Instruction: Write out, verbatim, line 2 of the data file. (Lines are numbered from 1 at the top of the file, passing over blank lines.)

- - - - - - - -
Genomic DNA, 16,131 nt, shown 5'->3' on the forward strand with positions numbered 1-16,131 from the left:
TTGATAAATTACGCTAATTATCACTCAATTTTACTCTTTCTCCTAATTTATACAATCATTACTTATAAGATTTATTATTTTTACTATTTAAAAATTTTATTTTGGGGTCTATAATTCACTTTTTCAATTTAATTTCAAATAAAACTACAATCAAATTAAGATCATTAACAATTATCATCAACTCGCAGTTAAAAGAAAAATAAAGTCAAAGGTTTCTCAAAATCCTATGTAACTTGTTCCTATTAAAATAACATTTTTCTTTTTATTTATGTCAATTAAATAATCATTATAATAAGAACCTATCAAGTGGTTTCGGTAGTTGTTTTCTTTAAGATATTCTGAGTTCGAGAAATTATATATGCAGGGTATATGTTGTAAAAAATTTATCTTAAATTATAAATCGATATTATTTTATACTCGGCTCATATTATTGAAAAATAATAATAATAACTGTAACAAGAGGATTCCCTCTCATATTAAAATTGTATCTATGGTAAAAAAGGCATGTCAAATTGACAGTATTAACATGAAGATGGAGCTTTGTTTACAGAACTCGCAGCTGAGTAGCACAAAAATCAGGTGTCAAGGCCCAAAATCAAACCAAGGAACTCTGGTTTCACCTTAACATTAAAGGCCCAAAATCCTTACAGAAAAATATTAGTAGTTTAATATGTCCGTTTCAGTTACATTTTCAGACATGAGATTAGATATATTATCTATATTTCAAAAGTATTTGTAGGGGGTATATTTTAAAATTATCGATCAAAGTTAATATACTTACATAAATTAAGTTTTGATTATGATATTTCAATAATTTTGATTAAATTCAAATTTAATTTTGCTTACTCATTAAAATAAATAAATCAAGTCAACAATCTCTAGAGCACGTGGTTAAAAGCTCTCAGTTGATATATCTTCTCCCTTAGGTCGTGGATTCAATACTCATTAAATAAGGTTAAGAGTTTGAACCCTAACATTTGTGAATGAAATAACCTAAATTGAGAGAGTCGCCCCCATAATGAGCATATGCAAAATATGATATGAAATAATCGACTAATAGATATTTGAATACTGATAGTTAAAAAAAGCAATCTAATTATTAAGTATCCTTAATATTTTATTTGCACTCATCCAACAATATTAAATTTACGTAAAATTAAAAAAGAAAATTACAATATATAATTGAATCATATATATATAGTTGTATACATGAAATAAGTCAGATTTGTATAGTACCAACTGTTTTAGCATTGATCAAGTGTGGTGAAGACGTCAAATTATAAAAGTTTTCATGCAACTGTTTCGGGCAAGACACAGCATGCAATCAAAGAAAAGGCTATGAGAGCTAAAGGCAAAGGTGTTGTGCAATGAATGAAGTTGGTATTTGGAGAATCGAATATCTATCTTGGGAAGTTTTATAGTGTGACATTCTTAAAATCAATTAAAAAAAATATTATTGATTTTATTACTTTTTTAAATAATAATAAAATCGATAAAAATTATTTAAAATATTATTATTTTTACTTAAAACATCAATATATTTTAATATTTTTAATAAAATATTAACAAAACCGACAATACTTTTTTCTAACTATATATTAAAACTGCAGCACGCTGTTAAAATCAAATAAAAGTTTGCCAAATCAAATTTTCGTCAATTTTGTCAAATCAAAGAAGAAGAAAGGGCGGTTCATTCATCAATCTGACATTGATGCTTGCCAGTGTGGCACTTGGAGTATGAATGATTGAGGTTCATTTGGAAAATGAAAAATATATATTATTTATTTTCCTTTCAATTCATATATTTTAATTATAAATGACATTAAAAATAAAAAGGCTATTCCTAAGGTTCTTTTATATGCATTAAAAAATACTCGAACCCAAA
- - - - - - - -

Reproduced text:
TTGATAAATTACGCTAATTATCACTCAATTTTACTCTTTCTCCTAATTTATACAATCATTACTTATAAGATTTATTATTTTTACTATTTAAAAATTTTATTTTGGGGTCTATAATTCACTTTTTCAATTTAATTTCAAATAAAACTACAATCAAATTAAGATCATTAACAATTATCATCAACTCGCAGTTAAAAGAAAAATAAAGTCAAAGGTTTCTCAAAATCCTATGTAACTTGTTCCTATTAAAATAACATTTTTCTTTTTATTTATGTCAATTAAATAATCATTATAATAAGAACCTATCAAGTGGTTTCGGTAGTTGTTTTCTTTAAGATATTCTGAGTTCGAGAAATTATATATGCAGGGTATATGTTGTAAAAAATTTATCTTAAATTATAAATCGATATTATTTTATACTCGGCTCATATTATTGAAAAATAATAATAATAACTGTAACAAGAGGATTCCCTCTCATATTAAAATTGTATCTATGGTAAAAAAGGCATGTCAAATTGACAGTATTAACATGAAGATGGAGCTTTGTTTACAGAACTCGCAGCTGAGTAGCACAAAAATCAGGTGTCAAGGCCCAAAATCAAACCAAGGAACTCTGGTTTCACCTTAACATTAAAGGCCCAAAATCCTTACAGAAAAATATTAGTAGTTTAATATGTCCGTTTCAGTTACATTTTCAGACATGAGATTAGATATATTATCTATATTTCAAAAGTATTTGTAGGGGGTATATTTTAAAATTATCGATCAAAGTTAATATACTTACATAAATTAAGTTTTGATTATGATATTTCAATAATTTTGATTAAATTCAAATTTAATTTTGCTTACTCATTAAAATAAATAAATCAAGTCAACAATCTCTAGAGCACGTGGTTAAAAGCTCTCAGTTGATATATCTTCTCCCTTAGGTCGTGGATTCAATACTCATTAAATAAGGTTAAGAGTTTGAACCCTAACATTTGTGAATGAAATAACCTAAATTGAGAGAGTCGCCCCCATAATGAGCATATGCAAAATATGATATGAAATAATCGACTAATAGATATTTGAATACTGATAGTTAAAAAAAGCAATCTAATTATTAAGTATCCTTAATATTTTATTTGCACTCATCCAACAATATTAAATTTACGTAAAATTAAAAAAGAAAATTACAATATATAATTGAATCATATATATATAGTTGTATACATGAAATAAGTCAGATTTGTATAGTACCAACTGTTTTAGCATTGATCAAGTGTGGTGAAGACGTCAAATTATAAAAGTTTTCATGCAACTGTTTCGGGCAAGACACAGCATGCAATCAAAGAAAAGGCTATGAGAGCTAAAGGCAAAGGTGTTGTGCAATGAATGAAGTTGGTATTTGGAGAATCGAATATCTATCTTGGGAAGTTTTATAGTGTGACATTCTTAAAATCAATTAAAAAAAATATTATTGATTTTATTACTTTTTTAAATAATAATAAAATCGATAAAAATTATTTAAAATATTATTATTTTTACTTAAAACATCAATATATTTTAATATTTTTAATAAAATATTAACAAAACCGACAATACTTTTTTCTAACTATATATTAAAACTGCAGCACGCTGTTAAAATCAAATAAAAGTTTGCCAAATCAAATTTTCGTCAATTTTGTCAAATCAAAGAAGAAGAAAGGGCGGTTCATTCATCAATCTGACATTGATGCTTGCCAGTGTGGCACTTGGAGTATGAATGATTGAGGTTCATTTGGAAAATGAAAAATATATATTATTTATTTTCCTTTCAATTCATATATTTTAATTATAAATGACATTAAAAATAAAAAGGCTATTCCTAAGGTTCTTTTATATGCATTAAAAAATACTCGAACCCAAA